Utilizing Recognized Standards in Your Maintenance & Reliability Program

qtq80-X14vC2Imagine being able to easily share information across sites or even organizations.  Or how about utilizing a risk management framework that is recognized and agreed upon by all in the organization.  Benchmarking made easy?  Standards enable this.

Why is it organizations spend countless hours developing a framework, templates, and a procedure for a routine activity?  It provides standardization, and in turn reduces costs.  What if we could have those same benefits, without all of the hours invested up front?

This is a reality, and it involves utilizing existing standards.  These standards come from professional bodies (PEMAC, SMRP, PMI), or standards organizations (ISO, ANSI, IEEE).  These organizations invest a tremendous amount of time developing and peer reviewing known best practices to develop these standards.  So why not use them?

Which Standards Should I Use?

In the field of maintenance & reliability, there are some common standards which many find useful.  Provided below is a brief list (If you click on an item, you may be taken to ANSI, and will have to enter the title there for a detailed description & pricing);

While some of these are frameworks, they are excellent resources in any maintenance & reliability professional’s toolbox.

Where Can I Look For Other Standards?

The first step in looking for other standards is to identify the need for a standard.  Instead of writing one from scratch, start by looking for an existing one.   They may not be free, but there are substantially less than that cost of developing one in-house.

Standards and best practice documents can be found by searching the Standard Bodies or Professional Bodies.  But if you don’t know which body to start with, just start with a google search.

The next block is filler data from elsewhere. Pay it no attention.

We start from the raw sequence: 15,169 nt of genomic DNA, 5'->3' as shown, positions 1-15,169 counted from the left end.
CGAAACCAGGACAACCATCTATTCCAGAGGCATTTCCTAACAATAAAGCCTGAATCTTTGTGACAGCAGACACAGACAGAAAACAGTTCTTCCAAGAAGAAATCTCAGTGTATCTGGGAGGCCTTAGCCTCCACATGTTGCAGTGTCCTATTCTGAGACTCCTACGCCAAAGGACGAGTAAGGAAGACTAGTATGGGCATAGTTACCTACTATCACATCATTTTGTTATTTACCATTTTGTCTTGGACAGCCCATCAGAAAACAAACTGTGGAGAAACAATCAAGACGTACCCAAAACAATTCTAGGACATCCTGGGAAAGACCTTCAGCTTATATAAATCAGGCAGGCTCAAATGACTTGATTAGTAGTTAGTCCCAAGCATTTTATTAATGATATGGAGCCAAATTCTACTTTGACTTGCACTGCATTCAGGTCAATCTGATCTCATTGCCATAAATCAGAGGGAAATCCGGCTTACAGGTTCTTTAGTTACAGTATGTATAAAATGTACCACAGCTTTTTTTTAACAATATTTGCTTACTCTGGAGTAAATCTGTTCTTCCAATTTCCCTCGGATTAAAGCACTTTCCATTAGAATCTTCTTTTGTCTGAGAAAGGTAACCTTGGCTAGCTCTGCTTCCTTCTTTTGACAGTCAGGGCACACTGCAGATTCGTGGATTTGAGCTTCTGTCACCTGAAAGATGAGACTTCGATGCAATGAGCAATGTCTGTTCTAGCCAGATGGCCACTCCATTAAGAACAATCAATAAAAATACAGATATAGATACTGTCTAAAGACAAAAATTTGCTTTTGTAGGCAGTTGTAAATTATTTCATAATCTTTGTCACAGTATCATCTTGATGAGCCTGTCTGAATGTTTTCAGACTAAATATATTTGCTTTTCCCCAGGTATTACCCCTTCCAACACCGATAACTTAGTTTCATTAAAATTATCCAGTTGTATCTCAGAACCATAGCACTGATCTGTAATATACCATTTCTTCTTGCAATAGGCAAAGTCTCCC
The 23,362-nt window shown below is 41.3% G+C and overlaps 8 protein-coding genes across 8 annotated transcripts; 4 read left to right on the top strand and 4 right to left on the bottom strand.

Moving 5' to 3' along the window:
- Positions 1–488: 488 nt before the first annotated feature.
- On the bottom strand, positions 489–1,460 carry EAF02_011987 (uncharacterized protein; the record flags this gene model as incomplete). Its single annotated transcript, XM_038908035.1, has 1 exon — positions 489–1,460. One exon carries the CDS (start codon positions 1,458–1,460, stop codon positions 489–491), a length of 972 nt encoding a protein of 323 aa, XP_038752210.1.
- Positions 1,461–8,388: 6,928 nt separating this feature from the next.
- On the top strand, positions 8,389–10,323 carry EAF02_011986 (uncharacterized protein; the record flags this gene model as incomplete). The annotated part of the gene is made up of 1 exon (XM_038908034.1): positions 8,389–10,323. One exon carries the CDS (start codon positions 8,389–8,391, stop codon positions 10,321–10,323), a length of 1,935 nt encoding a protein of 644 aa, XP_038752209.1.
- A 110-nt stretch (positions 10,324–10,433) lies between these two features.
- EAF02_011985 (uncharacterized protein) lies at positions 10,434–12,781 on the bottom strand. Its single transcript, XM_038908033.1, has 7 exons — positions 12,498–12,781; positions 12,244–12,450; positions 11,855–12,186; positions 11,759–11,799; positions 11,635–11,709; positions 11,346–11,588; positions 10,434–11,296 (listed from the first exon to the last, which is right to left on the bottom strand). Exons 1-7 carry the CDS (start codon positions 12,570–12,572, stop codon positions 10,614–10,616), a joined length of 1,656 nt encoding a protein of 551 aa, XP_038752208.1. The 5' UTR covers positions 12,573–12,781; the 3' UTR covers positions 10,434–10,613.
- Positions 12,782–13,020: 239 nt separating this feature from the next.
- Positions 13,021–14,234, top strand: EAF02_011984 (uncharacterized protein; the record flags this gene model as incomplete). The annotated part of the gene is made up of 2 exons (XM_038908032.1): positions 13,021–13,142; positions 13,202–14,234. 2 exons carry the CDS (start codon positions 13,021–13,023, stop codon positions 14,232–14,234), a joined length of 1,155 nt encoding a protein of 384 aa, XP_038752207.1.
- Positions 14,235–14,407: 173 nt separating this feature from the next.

For example, if you are looking for a maintainability standard, don’t start developing one until you do a search.   After doing a quick google search, I was able to find a risk management standard developed by ISO.

Finding standards could be tricky, but start here;

Next Steps

Your first step is to evaluate which processes could benefit from industry best practice.  These may be processes you perform routinely or those that are not providing the expected return on investment.

Do a quick google search (if the relevant standard is not provided above or below) to find the standard(s) that are relevant to the process you identified.

Do not be afraid of the costs, even if it is $300, that is less than the cost of your maintenance engineer for a single day.  How long would it take them to develop or revise your existing standard?  Probably much more than a single day.

What do Once You Have The Standards

Once you have the standard, you can do a few things to ensure the organization gets the most value from it.

  • First start by reviewing the standard, and determine what applies to your organization.  This does not mean, removing anything you don’t want to do, but remove anything that is not relevant.  There is a difference between the two.
  • Determine how your process or data is different.  Conduct a gap analysis to determine the gaps from the standard to your data or process
  • With the gaps identified, determine what resources would be required to close the gaps.
  • Prioritize those gaps based on the ease of implementation and the return of investment.
  • Make the changes and start using the standard.

If you don’t implement the standard (whether it is a portion of it or the entire standard), there will be no benefit to the organization.

How many of your processes or data sets meet industry standards?  Do you see a benefit to aligning with those standards?  If not, I would be curious to find out why.  Please leave a comment and let me know.

Remember, to find success, you must first solve the problem, then achieve the implementation of the solution, and finally sustain winning results.

I’m James Kovacevic
Eruditio, LLC
Where Education Meets Application
Follow @EruditioLLC